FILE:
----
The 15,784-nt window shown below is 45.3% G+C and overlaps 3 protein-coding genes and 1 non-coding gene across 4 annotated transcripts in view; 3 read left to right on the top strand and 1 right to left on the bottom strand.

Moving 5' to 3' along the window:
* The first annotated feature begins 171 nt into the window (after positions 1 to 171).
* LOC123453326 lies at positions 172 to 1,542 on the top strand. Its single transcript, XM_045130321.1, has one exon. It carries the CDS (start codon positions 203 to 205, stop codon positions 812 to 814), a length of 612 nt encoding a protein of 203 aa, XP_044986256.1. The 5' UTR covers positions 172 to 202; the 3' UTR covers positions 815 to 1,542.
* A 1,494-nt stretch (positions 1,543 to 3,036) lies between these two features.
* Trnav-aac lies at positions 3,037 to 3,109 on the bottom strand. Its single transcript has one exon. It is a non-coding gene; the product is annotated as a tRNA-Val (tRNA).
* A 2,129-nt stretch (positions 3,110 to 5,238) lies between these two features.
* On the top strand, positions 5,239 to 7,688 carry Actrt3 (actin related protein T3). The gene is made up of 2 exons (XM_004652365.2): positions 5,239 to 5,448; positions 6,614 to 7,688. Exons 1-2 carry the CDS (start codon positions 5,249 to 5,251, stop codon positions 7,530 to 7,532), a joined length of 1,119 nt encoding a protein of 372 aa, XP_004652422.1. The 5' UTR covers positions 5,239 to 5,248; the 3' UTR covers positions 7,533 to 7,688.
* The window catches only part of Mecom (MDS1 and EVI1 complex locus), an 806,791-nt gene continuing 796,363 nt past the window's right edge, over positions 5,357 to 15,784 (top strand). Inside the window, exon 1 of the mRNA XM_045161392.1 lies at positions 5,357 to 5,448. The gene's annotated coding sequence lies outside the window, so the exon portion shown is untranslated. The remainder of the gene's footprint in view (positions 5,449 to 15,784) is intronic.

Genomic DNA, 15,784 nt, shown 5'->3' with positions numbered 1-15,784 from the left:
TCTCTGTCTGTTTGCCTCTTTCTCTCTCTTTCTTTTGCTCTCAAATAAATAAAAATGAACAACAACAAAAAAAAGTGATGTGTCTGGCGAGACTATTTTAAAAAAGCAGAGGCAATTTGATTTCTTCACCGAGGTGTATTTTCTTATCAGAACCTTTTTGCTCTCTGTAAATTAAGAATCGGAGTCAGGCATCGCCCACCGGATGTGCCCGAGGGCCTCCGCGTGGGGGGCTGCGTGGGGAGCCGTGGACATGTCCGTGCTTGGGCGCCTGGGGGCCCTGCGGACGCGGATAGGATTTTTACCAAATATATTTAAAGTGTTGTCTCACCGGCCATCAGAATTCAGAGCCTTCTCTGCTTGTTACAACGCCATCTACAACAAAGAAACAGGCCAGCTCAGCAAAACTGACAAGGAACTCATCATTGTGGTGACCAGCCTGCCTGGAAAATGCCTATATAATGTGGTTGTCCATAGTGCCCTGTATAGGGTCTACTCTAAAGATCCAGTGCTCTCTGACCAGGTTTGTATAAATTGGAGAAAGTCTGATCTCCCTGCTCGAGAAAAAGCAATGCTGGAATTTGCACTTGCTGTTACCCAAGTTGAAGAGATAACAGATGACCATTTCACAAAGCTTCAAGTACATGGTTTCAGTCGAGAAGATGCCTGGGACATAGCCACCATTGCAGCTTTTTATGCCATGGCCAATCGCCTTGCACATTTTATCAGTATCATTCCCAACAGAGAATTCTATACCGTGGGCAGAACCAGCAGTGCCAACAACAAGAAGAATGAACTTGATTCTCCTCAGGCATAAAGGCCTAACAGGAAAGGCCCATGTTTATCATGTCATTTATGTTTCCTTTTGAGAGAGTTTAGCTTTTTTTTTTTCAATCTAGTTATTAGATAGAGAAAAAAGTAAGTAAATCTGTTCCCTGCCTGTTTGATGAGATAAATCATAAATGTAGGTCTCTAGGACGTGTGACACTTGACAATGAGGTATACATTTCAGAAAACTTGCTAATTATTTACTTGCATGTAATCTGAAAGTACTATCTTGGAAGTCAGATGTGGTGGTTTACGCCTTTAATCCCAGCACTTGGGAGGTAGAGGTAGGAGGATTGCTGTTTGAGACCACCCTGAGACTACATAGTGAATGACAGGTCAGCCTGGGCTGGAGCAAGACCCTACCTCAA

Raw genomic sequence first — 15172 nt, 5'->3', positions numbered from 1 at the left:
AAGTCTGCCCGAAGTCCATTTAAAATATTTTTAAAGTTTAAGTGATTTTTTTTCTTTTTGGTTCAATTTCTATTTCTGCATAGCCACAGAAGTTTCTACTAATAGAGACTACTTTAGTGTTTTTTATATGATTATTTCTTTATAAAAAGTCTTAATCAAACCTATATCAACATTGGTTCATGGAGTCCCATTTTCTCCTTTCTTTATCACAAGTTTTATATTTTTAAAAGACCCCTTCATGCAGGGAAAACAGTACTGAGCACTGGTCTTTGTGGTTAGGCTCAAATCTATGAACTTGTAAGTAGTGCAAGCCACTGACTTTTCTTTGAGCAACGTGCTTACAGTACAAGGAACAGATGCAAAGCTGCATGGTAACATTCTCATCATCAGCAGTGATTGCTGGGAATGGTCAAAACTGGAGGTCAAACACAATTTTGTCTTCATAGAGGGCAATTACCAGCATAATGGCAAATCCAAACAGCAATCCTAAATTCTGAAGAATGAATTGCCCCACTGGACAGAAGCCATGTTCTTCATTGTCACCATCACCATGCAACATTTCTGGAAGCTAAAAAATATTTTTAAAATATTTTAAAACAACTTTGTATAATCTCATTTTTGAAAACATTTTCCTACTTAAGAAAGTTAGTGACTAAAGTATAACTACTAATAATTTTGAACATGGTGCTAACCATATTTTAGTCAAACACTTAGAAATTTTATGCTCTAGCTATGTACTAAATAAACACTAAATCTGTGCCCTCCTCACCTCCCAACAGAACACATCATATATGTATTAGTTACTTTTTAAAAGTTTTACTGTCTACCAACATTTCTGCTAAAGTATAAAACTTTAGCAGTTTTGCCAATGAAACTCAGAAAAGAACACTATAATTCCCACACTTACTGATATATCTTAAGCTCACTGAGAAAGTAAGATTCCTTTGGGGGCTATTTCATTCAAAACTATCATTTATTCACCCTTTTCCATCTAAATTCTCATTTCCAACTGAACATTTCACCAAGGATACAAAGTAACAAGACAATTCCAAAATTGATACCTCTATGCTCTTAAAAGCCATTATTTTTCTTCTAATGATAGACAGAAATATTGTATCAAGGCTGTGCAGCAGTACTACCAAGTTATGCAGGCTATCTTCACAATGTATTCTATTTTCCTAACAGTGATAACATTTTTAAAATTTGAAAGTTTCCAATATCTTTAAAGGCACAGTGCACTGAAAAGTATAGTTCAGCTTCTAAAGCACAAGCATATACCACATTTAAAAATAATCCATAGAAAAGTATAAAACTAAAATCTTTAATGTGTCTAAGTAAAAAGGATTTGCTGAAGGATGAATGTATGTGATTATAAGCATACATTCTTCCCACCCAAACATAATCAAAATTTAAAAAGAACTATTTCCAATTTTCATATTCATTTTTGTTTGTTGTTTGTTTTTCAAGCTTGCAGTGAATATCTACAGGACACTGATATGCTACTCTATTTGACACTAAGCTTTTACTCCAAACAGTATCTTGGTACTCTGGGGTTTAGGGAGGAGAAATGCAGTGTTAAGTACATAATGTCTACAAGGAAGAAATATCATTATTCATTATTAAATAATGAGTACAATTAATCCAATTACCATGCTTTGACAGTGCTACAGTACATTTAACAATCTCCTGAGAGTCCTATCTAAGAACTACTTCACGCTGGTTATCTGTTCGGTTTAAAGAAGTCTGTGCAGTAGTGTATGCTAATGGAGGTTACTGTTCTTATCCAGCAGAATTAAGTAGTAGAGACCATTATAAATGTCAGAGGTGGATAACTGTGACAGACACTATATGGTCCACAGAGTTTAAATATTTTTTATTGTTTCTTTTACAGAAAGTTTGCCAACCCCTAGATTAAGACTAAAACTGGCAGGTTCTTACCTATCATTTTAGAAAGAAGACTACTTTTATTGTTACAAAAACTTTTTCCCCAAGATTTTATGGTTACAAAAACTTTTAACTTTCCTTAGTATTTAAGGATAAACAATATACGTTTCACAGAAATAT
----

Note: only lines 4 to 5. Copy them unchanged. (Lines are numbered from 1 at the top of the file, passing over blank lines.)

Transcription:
* LOC123453326 lies at positions 172 to 1,542 on the top strand. Its single transcript, XM_045130321.1, has one exon. It carries the CDS (start codon positions 203 to 205, stop codon positions 812 to 814), a length of 612 nt encoding a protein of 203 aa, XP_044986256.1. The 5' UTR covers positions 172 to 202; the 3' UTR covers positions 815 to 1,542.
* A 1,494-nt stretch (positions 1,543 to 3,036) lies between these two features.